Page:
The Pervert’s Guide to Ideology (HUM415)

All of this is posted to a forum on ilearn as well. What follows is a model for the assignment and further instructions.

The opening moments of TPGI remain the clearest in my memory, in part because I’ve screened Carpenter’s They Live so many times. There are a few key phrases Zizek offers that really resonate with me, especially in light of the work we’ve done with Hawkes’s Ideology. They Live, Zizek argues, explores the constitutive presence of “dictatorship in democracy”– the compulsions that underlie our apparently free system– a subject that the Frankfurt School also analyzes with a “sustained tone of horrified fascination” (Hawkes 131). Recall that Adorno locates the source of our unfreedom– what he provocatively terms the “‘totalitarian'” power of capitalist democracy– in commodity fetishism. The fetishization of the products of human labor– their transformation into powers dominating humanity– not only distorts external social relations but is internalized, deforming our subjectivity such that the most intimate aspects of our psychology are subsumed into exchange value (Hawkes 131). Other people thus become interchangeable with objects. This is the principle of equivalence that characterizes our fully reified world, and it is so pervasive it has effectively become invisible. There is no escape because no escape seems necessary, or in Adorno’s phrasing, “‘the prisoner… loves his cell because he has been left nothing else to love'” (qtd. in Hawkes 131).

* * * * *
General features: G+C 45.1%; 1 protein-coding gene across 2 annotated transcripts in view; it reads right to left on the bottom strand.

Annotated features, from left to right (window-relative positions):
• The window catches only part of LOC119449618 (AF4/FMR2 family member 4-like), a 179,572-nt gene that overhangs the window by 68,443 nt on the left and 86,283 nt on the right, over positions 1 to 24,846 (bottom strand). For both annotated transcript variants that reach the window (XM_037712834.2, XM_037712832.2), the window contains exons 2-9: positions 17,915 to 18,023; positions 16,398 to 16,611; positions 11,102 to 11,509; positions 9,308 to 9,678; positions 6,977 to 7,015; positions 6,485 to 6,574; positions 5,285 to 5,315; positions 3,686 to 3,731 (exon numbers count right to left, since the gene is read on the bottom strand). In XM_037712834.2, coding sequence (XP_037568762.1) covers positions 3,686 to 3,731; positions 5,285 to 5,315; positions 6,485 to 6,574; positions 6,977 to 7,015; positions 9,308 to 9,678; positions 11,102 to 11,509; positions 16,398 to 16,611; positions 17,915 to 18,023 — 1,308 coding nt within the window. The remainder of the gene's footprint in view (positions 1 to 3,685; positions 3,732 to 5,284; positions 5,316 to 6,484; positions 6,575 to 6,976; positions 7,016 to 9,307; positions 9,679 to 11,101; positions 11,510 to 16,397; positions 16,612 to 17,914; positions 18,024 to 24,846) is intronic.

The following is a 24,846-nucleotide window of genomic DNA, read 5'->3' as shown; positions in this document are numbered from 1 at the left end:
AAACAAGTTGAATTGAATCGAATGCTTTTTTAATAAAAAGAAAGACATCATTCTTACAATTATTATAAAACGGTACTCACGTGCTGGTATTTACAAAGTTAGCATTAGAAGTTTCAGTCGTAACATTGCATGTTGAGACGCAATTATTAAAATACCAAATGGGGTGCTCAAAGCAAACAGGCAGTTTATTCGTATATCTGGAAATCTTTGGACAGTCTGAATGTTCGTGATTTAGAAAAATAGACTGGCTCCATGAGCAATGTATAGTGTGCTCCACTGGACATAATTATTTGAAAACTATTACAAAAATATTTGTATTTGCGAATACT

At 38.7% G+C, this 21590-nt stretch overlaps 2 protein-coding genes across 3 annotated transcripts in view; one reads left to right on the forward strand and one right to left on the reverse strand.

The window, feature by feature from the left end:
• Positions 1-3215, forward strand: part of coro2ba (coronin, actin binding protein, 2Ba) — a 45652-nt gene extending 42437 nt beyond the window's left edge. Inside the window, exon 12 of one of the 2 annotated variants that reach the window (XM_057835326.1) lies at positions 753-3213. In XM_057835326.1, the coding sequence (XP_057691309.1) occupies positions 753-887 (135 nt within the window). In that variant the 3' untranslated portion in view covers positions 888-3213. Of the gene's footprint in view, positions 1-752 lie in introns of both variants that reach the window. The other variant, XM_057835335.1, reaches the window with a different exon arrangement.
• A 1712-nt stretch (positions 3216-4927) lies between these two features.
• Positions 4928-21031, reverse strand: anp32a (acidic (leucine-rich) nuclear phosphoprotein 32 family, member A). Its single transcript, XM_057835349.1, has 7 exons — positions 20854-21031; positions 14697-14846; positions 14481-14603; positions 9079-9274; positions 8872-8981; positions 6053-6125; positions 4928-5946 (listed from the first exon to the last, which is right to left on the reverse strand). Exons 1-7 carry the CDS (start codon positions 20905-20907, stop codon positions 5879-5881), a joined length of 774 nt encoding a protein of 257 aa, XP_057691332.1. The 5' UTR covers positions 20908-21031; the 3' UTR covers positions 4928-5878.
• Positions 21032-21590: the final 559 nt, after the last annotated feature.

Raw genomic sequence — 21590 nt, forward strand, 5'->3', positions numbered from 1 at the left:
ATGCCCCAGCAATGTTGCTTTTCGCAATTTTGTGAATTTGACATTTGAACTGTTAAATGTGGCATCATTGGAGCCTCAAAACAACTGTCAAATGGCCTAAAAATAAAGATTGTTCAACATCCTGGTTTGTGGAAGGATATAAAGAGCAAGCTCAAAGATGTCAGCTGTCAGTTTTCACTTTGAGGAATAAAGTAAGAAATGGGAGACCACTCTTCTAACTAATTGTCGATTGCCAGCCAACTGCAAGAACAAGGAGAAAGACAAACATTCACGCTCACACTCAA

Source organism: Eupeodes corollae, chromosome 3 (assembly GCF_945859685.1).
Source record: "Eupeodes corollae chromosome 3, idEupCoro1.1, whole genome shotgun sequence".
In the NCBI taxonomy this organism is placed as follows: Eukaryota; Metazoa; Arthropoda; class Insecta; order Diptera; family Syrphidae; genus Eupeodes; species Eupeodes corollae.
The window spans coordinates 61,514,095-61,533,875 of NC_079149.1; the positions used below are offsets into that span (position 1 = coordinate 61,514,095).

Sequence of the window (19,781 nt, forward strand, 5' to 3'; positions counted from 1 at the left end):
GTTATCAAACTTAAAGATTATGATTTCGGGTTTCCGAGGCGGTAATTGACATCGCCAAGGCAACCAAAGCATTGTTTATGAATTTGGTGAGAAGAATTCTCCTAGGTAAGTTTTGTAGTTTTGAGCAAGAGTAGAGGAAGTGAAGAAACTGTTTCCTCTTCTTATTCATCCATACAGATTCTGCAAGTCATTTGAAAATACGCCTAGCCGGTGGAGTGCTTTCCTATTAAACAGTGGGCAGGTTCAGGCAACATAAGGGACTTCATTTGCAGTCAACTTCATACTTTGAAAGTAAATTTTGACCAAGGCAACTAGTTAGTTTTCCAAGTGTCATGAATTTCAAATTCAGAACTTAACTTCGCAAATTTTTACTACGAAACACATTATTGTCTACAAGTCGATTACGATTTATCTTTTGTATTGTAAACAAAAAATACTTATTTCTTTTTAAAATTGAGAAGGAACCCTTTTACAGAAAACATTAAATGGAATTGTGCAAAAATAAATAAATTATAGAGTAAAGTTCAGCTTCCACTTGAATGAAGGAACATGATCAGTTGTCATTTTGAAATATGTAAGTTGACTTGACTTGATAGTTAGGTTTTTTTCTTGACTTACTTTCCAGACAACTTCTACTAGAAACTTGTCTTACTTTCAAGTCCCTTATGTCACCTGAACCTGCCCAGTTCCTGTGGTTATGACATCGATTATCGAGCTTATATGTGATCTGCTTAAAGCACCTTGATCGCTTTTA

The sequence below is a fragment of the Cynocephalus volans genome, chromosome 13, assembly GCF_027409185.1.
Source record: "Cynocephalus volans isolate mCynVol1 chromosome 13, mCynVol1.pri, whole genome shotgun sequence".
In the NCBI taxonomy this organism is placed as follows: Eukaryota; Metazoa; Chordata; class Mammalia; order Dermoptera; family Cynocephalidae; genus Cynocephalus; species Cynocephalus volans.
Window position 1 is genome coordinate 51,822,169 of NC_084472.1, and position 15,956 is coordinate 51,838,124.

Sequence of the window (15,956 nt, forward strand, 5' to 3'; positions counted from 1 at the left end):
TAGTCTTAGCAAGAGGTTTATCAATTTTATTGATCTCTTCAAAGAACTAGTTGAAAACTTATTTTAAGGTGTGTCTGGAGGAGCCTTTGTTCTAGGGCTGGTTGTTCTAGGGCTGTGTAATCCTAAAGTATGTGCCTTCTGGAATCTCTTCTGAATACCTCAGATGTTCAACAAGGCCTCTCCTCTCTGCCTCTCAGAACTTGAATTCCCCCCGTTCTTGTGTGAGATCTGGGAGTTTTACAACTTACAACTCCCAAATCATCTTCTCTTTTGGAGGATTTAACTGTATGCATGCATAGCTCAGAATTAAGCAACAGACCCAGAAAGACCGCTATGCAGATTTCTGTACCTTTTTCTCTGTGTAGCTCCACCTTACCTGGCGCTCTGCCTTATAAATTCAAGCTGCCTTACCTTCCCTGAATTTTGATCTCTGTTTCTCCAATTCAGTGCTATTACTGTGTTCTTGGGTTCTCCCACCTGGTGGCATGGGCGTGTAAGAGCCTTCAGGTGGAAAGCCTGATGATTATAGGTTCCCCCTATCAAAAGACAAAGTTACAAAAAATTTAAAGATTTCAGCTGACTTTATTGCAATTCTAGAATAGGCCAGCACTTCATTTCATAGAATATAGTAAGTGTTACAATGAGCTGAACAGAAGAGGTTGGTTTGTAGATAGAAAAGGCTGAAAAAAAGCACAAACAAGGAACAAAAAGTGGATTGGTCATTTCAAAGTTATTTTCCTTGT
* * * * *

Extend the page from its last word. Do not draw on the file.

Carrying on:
One of Zizek’s most practical observations in this sequence concerns the question of how ideology critique actually works. The sunglasses John Nada finds in the abandoned church (and note that all of these details from the film narrative surely signify– i.e., names and settings are not merely contingent) reveal the totalitarian powers underlying social appearances not through a process of subtraction but rather via addition. In other words, we don’t arrive at “reality” (a term, already vexed, which is made more so by Zizek’s use of the Lacanian concept of “the Real”) simply by stripping away the ideological fog that separates us from the world as it actually is. Rather we add theory– immanent critique, we could call it– to the situation in order to compel ourselves to be free. In the inverted world of the universalized commodity fetish we can’t trust our instincts. Our spontaneous response to reality is mistaken because the reality it responds to is false. We “must be forced to be free,” Zizek instructs us as John Nada and Frank Armitage beat one another senseless. We must do a kind of violence to our common sense because being free is no longer the natural or default position. In other words, “freedom hurts.”

So here’s what I’d like you to do:

1. Formulate a response to TPGI as I’ve done above, but don’t focus all of your attention on the scene that I’ve addressed. Be ambitious. You might even pick a sequence that you found baffling.

2. Reply in a substantive, thoughtful and timely way to at least three of your peers. As I said in class, I want you to have this done by Tuesday. To that end you will receive two participation grades for this particular assignment. One for your own initial response to the film, one for your reply to others’ responses.

You can revisit the film on youtube and netlfix.

If you have any questions you can direct them to the ilearn forum.